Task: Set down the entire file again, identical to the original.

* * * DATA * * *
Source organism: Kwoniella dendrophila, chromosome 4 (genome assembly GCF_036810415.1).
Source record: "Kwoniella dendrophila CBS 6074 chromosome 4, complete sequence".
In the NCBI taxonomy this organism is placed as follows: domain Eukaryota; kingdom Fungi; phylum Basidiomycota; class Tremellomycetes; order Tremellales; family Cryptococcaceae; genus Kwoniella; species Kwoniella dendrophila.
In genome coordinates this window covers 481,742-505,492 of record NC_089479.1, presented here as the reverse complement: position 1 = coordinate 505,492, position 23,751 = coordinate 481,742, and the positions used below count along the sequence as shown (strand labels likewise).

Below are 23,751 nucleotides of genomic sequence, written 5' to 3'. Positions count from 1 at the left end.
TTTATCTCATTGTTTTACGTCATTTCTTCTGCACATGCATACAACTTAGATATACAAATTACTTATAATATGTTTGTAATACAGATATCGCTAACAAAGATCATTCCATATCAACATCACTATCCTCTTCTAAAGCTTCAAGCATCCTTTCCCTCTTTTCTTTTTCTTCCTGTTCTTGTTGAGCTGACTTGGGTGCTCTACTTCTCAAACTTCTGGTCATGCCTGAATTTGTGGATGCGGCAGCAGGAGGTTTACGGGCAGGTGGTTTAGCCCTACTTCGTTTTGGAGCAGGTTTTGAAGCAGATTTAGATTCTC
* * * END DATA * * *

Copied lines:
Source organism: Kwoniella dendrophila, chromosome 4 (genome assembly GCF_036810415.1).
Source record: "Kwoniella dendrophila CBS 6074 chromosome 4, complete sequence".
In the NCBI taxonomy this organism is placed as follows: domain Eukaryota; kingdom Fungi; phylum Basidiomycota; class Tremellomycetes; order Tremellales; family Cryptococcaceae; genus Kwoniella; species Kwoniella dendrophila.
In genome coordinates this window covers 481,742-505,492 of record NC_089479.1, presented here as the reverse complement: position 1 = coordinate 505,492, position 23,751 = coordinate 481,742, and the positions used below count along the sequence as shown (strand labels likewise).

Below are 23,751 nucleotides of genomic sequence, written 5' to 3'. Positions count from 1 at the left end.
TTTATCTCATTGTTTTACGTCATTTCTTCTGCACATGCATACAACTTAGATATACAAATTACTTATAATATGTTTGTAATACAGATATCGCTAACAAAGATCATTCCATATCAACATCACTATCCTCTTCTAAAGCTTCAAGCATCCTTTCCCTCTTTTCTTTTTCTTCCTGTTCTTGTTGAGCTGACTTGGGTGCTCTACTTCTCAAACTTCTGGTCATGCCTGAATTTGTGGATGCGGCAGCAGGAGGTTTACGGGCAGGTGGTTTAGCCCTACTTCGTTTTGGAGCAGGTTTTGAAGCAGATTTAGATTCTC